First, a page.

UNSW Associate Professor David Harvey, from the School of Mathematics and Statistics, has received the 2019 Australia Mathematical Society Medal for his outstanding advances in computational number theory, a field lying on the boundary of mathematics and computer science.
“Many of the past recipients of this medal are giants of Australian mathematics who I admire greatly. It is very humbling to be listed with them as a recipient of this award and I thank Australia Mathematical Society for this honour and their commitment to recognising and celebrating Australian mathematics research,” said Associate Professor Harvey, who received the medal at the recent 63rd annual Australian Mathematical Society meeting.
The Australia Mathematical Society Medal is awarded to a member of the Australian Mathematical Society under the age of 40 years for their distinguished research in the mathematical sciences. Each year the medal is presented at the opening session of the annual meeting.
Associate Professor Harvey’s work has been recognised internationally at the highest levels. David Harvey and his colleague Professor Joris van for Hoeven had a major breakthrough, reported this year, on finding the fastest algorithm for multiplying two n-digit numbers in the limit of large n.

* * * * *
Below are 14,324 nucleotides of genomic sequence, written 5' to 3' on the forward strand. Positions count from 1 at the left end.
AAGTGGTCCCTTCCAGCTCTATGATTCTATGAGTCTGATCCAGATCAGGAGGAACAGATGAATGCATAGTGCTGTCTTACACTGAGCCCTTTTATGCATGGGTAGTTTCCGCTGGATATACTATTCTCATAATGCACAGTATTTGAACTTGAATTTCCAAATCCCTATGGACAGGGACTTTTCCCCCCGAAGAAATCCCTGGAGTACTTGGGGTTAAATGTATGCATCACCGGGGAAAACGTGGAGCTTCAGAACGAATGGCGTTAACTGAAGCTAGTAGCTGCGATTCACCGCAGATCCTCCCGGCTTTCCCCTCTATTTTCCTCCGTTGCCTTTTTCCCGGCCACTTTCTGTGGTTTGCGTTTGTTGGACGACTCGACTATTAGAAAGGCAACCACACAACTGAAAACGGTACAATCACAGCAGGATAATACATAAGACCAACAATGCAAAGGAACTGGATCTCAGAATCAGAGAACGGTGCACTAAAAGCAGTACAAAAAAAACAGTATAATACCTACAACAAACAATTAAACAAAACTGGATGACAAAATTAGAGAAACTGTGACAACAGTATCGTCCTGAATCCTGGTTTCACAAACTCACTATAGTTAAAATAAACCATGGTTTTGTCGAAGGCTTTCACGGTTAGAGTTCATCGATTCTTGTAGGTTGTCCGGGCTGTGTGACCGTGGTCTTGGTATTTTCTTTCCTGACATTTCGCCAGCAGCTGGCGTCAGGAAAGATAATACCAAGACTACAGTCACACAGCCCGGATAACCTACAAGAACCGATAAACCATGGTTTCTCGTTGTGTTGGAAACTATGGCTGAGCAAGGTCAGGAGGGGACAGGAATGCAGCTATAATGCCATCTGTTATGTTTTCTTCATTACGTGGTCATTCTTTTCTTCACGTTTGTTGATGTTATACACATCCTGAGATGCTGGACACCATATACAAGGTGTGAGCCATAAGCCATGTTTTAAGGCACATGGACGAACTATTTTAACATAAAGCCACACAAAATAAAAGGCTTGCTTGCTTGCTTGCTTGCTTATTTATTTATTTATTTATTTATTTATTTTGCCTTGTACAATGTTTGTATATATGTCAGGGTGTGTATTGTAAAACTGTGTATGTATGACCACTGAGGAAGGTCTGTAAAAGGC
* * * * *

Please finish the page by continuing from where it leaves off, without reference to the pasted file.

The breakthrough helped solve a decades-old maths riddle that allows multiplication of huge numbers in a much faster time. It is a new method for multiplying together huge numbers, which is much faster than the familiar ‘long multiplication’ method.
“I’ve been interested in mathematics since I was a young boy and it’s an honour to have received this award a day before my 40th birthday. Having a career in maths is a dream come true for me. For those interested in mathematics, I would say it’s imperative to have clear writing and verbal communication skills, as well as programming and digital literacy skills,” Associate Professor Harvey said.
Associate Professor Harvey’s current research covers computational number theory, fast algorithms for arithmetic on very large integers and polynomials. In addition to his breakthrough discovery of the fastest known method for multiplying huge numbers together, his other major achievements to date include the development of highly efficient algorithms for counting the number of solutions to certain polynomial equations that play a central role in number theory and cryptography.
Associate Professor Harvey’s work has been recognised internationally at the highest levels. He has published in the most eminent journals, such as the Annals of Mathematics and the Journal of the ACM and was co-winner of the 2016 Journal of Complexity best paper award for joint work with Joris van der Hoeven and Gregoire Lecerf.
Several other UNSW Sydney professors have received the prestigious Australia Mathematical Society Medal in previous years. Associate Professor Harvey follows in the footsteps of the late Professor Gavin Brown (1982), and current colleagues Professor Michael Cowling (1989), Professor Igor Shparlinski (1996) and Professor Josef Dick (2014).